Possibilities for commercial software?
david.schlesinger at palmsource.com
Sun Jan 28 20:26:05 CET 2007
On 1/28/07 10:15 AM, "Paul Wouters" <paul at xelerance.com> wrote:
> On Fri, 26 Jan 2007, David Schlesinger wrote:
>> I still don't see how trying to limit people's choices is "more free" than
>> letting them make their own choices.
> You are leaving out one important issue here. The "free" market is in fact
> already forcing non-free decisions on you. You can try to avoid all of those
> forced decisions, but like you said, you wouldn't be able to live a normal
Life has always been full of compromise. I don't see that changing any time
soon, I'm afraid.
> Look at how apple used BSD code to trap users into not running their own
> software on the apple hardware. Is it their freedom to enforce that upon
> us? Or has freedom been taken away from us? Look at Fairplay/itunes, and
> realise that Fairplay is proprietary code, which is probably using a lot
> of BSD code in there. Is that the "freedom" we wanted to give when writing
> BSD code? I guess it is, which is why I am a GPL person, despite the
> fact that I do own an OSX laptop.
I don't see that Apple's "trapped" anyone: no one's being made to buy Apple
hardware or run iTunes at gunpoint. If you want to run any of a variety of
Linux-based operating systems on your Apple hardware, there's nothing to
stop you. Yellowdog and Ubuntu, at least, work right out of the box on
If you want to take advantage of the features of OS X, then, yes, you need
to run OS X. This seems unsurprising to me. OS X is proprietary, in large
part. Apple likes it that way. That's their right: they invested a lot of
time, money and effort into it.
I can't presuppose whether or how much BSD code is in either Fairplay or
iTunes, but if there is, that's a freedom that the license grants. Just as
free speech demands that you tolerate the speech of others even when it
offends you, this sort of thing can potentially happen. Freedom can
sometimes include the freedom to do things that make some people unhappy and
gratify others. You can't really complain about the use which someone makes
of an outright gift.
If you don't like Fairplay, don't buy your music from the iTunes Music
Store. I don't, for a bunch of reasons: I rip CDs and buy tracks from
eMusic, and throw 'em all into iTunes on an old Mac Cube I have. There's
possibly a bunch of BSD code on my iPod, for that matter, who can tell...?
My iPod still does a good job of aggregating my MP3s and iTunes still does a
good job of organizing my MP3s and pulling down the podcasts I want to
listen to. I could make it all work on a Linux system with nothing but open
source software--at the cost of some personal effort, which could range from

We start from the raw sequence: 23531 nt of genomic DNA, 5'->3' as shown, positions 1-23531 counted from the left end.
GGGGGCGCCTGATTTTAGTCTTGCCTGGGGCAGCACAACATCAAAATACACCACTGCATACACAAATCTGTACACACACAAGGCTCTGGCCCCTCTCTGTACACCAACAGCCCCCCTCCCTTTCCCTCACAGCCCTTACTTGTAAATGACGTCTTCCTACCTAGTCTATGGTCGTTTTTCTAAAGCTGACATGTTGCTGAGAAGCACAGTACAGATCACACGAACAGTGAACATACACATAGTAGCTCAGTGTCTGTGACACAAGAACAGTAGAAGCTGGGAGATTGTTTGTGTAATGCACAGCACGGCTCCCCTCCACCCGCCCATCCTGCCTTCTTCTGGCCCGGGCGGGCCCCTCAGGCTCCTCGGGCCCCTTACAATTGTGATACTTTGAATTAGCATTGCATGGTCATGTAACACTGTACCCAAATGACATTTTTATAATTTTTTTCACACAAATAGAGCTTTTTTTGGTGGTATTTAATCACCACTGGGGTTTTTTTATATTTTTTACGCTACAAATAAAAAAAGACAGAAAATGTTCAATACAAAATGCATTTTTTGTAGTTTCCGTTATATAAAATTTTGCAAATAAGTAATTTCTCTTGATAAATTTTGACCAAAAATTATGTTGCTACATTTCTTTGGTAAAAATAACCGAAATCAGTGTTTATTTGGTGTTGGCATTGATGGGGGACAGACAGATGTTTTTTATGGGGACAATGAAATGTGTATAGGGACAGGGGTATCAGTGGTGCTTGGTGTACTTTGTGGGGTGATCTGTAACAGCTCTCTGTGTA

a little to a lot--but what I get out of the box from Apple works just fine.
Am I somehow "less free" for using the iPod, and iTunes, for this purpose?
If so, how does this diminished freedom manifest itself in my life? I'd say
that spending an hour, say, to pull down and configure the various pieces
I'd need to manage my library, subscribe to my podcasts, and sync my iPod
would diminish my freedom: it'd be an hour (or more) in which I could have
been doing something else. What's the benefit of spending that hour, in
(This is all assuming I didn't want to go whole hog and make the iPod itself
run Linux, too, which would increase the time by a couple orders of
> So to answer your question, are you "more free" due to BSD code in apple
> products, or "less free"? I believe you are less free.
I don't see how it impacts my freedom at all. If Apple and all of its
software, BSD-derived or not, were to vanish from the universe tomorrow, the
range of free software available to me would be pretty much the same as it
Again, if I'm "less free" as a result of this, or society at large is, there
has to be some concrete diminishment of some range of possible actions for
me, or for somebody. What is it can't be done as a result of Apple's
(supposed) use of BSD code in Fairplay that could be done if they didn't use
BSD code there, but wrote it all from scratch?
(Yes, you might argue that I can't for instance, fix bugs on my iPod. In
practical terms, my more likely recourse--since all my tracks are backed up
in iTunes--would be to reinitialize the iPod and reload my library on it.
It'd likely be faster than tracking down the problem, fixing it, and then
rebuilding and reinstalling the OS on my MP3 player... Vanishingly few end
users are capable of doing this, so this "freedom" is even more theoretical
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